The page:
Whitesburg KY
Mostly clear
Mostly clear

We have plenty for which to be thankful



Has the intrinsic value of the Thanksgiving holiday become a hiccup until 12:01 Black Friday? Is it a series of YouTube images of a stampede of shoppers pushing back glass doors into retail stores for “pictures at 6!” news?

Last week I was standing in a drugstore’s front aisle where the first display to get shopper attention might have been a pilgrim or a cardboard turkey, but was instead a life-sized Santa Claus.


Has Thanksgiving become a meal and afternoon nap while the Detroit Lions muck up the television screen?

From its rather odd origin, Thanksgiving Day has gradually shucked off traditional definitions we knew or thought we did last century. Abraham Lincoln declared in 1863 the fourth Thursday in November as Thanksgiving. Odd, considering it was in the middle of the Civil War.

Roll the calendar forward 114 years and what’ve we got? What does Thanksgiving mean in Kentucky? What’s it mean to you?

Age mellows us, I think, and sharpens our appreciation for delicious memories related to Thanksgiving we did not recognize until later. Today, we ought to resist businesses that would bullrush us on to Christmas with no pause to recount and be thankful for blessings at Thanksgiving.

Here are some random items for which I am privileged and grateful to be around to share.

1. You.

2. The Mountain Eagle for giving me the privilege to share a point of view for your consideration.

3. Critics. Appreciate them always. Disagreeable ones clear the fog from a good rhetorical spanking. And, constructive critics with ideas, point-of-views to move one to say “hmmm.”

4. Options. Asked last week if I’m considering retirement, I’m grateful to have the option. Ask my wife to choose.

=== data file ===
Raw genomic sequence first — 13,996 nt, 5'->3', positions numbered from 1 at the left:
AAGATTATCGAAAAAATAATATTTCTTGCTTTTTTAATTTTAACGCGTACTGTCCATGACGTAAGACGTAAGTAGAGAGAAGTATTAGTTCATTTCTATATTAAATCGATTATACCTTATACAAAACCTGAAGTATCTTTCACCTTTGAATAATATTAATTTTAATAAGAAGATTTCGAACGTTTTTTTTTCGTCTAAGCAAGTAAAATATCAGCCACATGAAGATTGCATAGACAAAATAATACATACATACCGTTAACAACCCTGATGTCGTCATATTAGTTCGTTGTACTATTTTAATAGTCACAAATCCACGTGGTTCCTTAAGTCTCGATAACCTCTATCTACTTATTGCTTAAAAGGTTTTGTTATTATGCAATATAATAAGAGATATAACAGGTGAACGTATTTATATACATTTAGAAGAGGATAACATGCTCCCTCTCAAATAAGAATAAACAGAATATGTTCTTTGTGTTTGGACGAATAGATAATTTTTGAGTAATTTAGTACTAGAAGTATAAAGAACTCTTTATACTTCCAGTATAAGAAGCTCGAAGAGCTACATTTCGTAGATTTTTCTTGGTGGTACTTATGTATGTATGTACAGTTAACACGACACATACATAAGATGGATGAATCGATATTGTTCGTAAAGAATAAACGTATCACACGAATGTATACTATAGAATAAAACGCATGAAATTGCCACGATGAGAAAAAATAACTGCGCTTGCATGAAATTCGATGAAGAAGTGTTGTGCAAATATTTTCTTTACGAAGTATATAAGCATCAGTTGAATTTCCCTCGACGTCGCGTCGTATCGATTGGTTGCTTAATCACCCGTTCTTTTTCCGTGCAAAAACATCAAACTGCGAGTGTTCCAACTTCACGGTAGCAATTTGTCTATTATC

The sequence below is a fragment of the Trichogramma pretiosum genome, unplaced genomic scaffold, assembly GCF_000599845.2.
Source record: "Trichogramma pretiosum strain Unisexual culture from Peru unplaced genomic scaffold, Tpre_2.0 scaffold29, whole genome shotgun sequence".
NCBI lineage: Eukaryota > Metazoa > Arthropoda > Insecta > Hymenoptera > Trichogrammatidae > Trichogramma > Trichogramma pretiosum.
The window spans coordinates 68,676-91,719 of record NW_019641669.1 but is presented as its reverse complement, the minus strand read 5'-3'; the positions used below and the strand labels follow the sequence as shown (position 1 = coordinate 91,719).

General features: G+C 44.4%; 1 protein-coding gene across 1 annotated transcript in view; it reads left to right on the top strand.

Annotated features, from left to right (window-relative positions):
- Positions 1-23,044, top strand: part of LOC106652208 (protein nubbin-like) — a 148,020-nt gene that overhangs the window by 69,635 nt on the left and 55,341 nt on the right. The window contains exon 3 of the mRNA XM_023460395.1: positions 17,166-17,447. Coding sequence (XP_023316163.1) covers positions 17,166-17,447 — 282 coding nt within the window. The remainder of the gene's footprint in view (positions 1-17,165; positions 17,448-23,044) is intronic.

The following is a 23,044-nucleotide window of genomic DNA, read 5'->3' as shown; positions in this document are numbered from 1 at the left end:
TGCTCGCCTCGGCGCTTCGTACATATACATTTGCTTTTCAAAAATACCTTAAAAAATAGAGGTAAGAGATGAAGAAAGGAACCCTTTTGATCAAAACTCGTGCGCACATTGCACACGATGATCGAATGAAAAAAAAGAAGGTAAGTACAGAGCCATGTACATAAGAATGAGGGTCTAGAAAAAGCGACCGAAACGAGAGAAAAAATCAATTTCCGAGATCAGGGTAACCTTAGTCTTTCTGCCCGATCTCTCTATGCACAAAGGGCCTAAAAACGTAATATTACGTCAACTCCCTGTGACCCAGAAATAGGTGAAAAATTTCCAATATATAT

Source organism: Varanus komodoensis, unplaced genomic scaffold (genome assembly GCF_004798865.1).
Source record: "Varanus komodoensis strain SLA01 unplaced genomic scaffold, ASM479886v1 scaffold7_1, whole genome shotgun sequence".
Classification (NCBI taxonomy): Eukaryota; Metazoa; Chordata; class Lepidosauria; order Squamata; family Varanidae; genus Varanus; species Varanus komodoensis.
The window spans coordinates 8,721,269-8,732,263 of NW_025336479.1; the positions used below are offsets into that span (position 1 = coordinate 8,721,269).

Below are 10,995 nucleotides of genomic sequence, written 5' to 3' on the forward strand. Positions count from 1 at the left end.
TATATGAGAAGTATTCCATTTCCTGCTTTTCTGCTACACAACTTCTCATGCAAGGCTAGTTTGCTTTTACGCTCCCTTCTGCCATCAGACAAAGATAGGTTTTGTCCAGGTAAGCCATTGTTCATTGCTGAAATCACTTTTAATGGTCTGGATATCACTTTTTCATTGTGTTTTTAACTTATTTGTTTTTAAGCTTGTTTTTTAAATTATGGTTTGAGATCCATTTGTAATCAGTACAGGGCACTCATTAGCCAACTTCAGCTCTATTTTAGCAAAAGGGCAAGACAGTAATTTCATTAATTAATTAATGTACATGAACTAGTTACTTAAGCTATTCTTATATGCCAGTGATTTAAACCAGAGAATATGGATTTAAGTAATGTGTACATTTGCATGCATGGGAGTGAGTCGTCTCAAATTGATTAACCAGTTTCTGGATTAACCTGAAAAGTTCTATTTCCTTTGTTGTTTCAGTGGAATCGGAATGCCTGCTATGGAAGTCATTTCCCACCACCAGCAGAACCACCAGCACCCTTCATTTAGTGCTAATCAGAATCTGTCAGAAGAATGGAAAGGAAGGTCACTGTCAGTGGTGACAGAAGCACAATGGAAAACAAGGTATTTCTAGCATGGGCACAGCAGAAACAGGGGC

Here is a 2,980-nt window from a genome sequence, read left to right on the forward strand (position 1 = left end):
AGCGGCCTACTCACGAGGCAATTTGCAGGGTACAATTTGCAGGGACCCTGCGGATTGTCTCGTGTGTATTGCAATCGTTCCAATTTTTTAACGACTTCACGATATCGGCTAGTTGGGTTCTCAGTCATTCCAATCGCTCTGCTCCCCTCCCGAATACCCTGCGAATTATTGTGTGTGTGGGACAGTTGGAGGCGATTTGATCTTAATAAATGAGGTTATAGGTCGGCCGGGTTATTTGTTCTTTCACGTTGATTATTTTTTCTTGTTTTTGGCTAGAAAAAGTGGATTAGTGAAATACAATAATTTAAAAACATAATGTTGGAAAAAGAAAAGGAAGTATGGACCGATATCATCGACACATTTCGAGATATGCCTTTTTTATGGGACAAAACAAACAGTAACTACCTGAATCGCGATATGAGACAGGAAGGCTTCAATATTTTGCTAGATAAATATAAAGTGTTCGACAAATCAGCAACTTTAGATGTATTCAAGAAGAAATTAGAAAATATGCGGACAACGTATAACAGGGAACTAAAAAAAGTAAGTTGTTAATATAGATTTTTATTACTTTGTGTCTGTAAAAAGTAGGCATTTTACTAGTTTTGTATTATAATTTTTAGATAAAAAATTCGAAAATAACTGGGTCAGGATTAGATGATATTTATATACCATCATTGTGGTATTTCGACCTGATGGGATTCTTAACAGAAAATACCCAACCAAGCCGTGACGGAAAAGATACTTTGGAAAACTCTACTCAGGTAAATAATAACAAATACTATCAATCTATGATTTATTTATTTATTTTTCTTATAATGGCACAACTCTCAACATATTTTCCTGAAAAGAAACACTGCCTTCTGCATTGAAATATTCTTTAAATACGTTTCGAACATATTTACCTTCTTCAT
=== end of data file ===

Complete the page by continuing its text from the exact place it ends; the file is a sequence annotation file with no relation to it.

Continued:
5. Blessing. Can a Thanksgiving football weekend be any better than Tennessee at Kentucky and creamof the-crop survivors still standing in the state high school playoffs?

6. I’m grateful my path crossed those of Calvin Bird (Corbin) and Howard Crittenden (Cuba). They left us this year. All-American athletes, but each was more an All-American human being.

7. Legacies. Dean Smith was a recipient of the President’s Medal of Freedom recently. A Hall of Fame ball coach gave North Carolina 36 years, prepared teams for 879 wins. Smith insisted his Tar Heels be college men and they revere him still. Smith’s legacy, 96 per cent of his players graduated college.

8. Player awards. My favorites in 2013 are A.J. Mc- Carron (Alabama) for the Heisman, Teddy Bridgewater (Louisville) for John Unitas Award, and Antonio Andrews ( Western Kentucky) for the Paul Hornung Trophy. Good players, good young men.

9. Keeping them honest. Two months ago an Internet columnist and expert on hoops recruiting wrote: “Duke doesn’t have any other recruits still considering coming to Durham.” Having added three five-stars by last week, the Blue Devils leapfrogged Kentucky for best class in 2014-15 so far.

10. Hunch Dept. Tall, talented and promising, Elijah Sindelar, quarterback at Caldwell County High, has work to do but is drawing raves like this from Todd Griffin in Princeton, “There are times when he unleashes passes you usually only see on Sundays. … Sometimes it’s difficult to believe he’s just a high school junior.”